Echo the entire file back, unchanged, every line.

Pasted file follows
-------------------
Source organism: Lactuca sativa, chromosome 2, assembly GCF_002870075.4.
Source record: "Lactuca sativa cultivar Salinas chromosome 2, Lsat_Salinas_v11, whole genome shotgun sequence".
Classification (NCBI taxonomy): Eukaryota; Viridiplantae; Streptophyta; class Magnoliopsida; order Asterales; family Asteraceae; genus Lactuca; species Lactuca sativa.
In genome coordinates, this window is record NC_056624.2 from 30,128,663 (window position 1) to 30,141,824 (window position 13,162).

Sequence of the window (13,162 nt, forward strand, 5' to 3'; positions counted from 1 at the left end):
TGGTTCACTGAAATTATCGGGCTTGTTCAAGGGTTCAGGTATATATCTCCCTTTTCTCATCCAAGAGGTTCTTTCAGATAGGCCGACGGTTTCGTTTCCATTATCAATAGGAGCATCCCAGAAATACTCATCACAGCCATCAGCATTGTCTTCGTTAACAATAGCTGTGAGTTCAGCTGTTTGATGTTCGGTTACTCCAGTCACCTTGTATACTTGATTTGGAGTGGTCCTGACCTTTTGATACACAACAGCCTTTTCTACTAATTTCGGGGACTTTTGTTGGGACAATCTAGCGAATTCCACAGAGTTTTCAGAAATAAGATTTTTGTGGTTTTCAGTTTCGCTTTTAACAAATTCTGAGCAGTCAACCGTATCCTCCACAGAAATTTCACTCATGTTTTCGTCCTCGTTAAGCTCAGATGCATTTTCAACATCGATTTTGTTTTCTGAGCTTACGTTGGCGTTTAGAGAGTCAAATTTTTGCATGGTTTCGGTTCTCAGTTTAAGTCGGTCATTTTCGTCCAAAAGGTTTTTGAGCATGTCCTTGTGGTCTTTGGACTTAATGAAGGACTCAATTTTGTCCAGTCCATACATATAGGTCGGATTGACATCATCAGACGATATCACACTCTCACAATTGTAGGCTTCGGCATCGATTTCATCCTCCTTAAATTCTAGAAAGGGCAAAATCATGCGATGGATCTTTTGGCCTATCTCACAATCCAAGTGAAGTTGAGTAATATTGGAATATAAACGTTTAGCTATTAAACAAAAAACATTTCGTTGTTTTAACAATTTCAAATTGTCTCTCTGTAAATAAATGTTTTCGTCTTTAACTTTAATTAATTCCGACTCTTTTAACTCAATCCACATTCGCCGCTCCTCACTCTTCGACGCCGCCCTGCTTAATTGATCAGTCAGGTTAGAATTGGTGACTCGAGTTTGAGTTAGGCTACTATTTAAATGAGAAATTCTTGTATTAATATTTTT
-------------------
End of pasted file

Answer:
Source organism: Lactuca sativa, chromosome 2, assembly GCF_002870075.4.
Source record: "Lactuca sativa cultivar Salinas chromosome 2, Lsat_Salinas_v11, whole genome shotgun sequence".
Classification (NCBI taxonomy): Eukaryota; Viridiplantae; Streptophyta; class Magnoliopsida; order Asterales; family Asteraceae; genus Lactuca; species Lactuca sativa.
In genome coordinates, this window is record NC_056624.2 from 30,128,663 (window position 1) to 30,141,824 (window position 13,162).

Sequence of the window (13,162 nt, forward strand, 5' to 3'; positions counted from 1 at the left end):
TGGTTCACTGAAATTATCGGGCTTGTTCAAGGGTTCAGGTATATATCTCCCTTTTCTCATCCAAGAGGTTCTTTCAGATAGGCCGACGGTTTCGTTTCCATTATCAATAGGAGCATCCCAGAAATACTCATCACAGCCATCAGCATTGTCTTCGTTAACAATAGCTGTGAGTTCAGCTGTTTGATGTTCGGTTACTCCAGTCACCTTGTATACTTGATTTGGAGTGGTCCTGACCTTTTGATACACAACAGCCTTTTCTACTAATTTCGGGGACTTTTGTTGGGACAATCTAGCGAATTCCACAGAGTTTTCAGAAATAAGATTTTTGTGGTTTTCAGTTTCGCTTTTAACAAATTCTGAGCAGTCAACCGTATCCTCCACAGAAATTTCACTCATGTTTTCGTCCTCGTTAAGCTCAGATGCATTTTCAACATCGATTTTGTTTTCTGAGCTTACGTTGGCGTTTAGAGAGTCAAATTTTTGCATGGTTTCGGTTCTCAGTTTAAGTCGGTCATTTTCGTCCAAAAGGTTTTTGAGCATGTCCTTGTGGTCTTTGGACTTAATGAAGGACTCAATTTTGTCCAGTCCATACATATAGGTCGGATTGACATCATCAGACGATATCACACTCTCACAATTGTAGGCTTCGGCATCGATTTCATCCTCCTTAAATTCTAGAAAGGGCAAAATCATGCGATGGATCTTTTGGCCTATCTCACAATCCAAGTGAAGTTGAGTAATATTGGAATATAAACGTTTAGCTATTAAACAAAAAACATTTCGTTGTTTTAACAATTTCAAATTGTCTCTCTGTAAATAAATGTTTTCGTCTTTAACTTTAATTAATTCCGACTCTTTTAACTCAATCCACATTCGCCGCTCCTCACTCTTCGACGCCGCCCTGCTTAATTGATCAGTCAGGTTAGAATTGGTGACTCGAGTTTGAGTTAGGCTACTATTTAAATGAGAAATTCTTGTATTAATATTTTT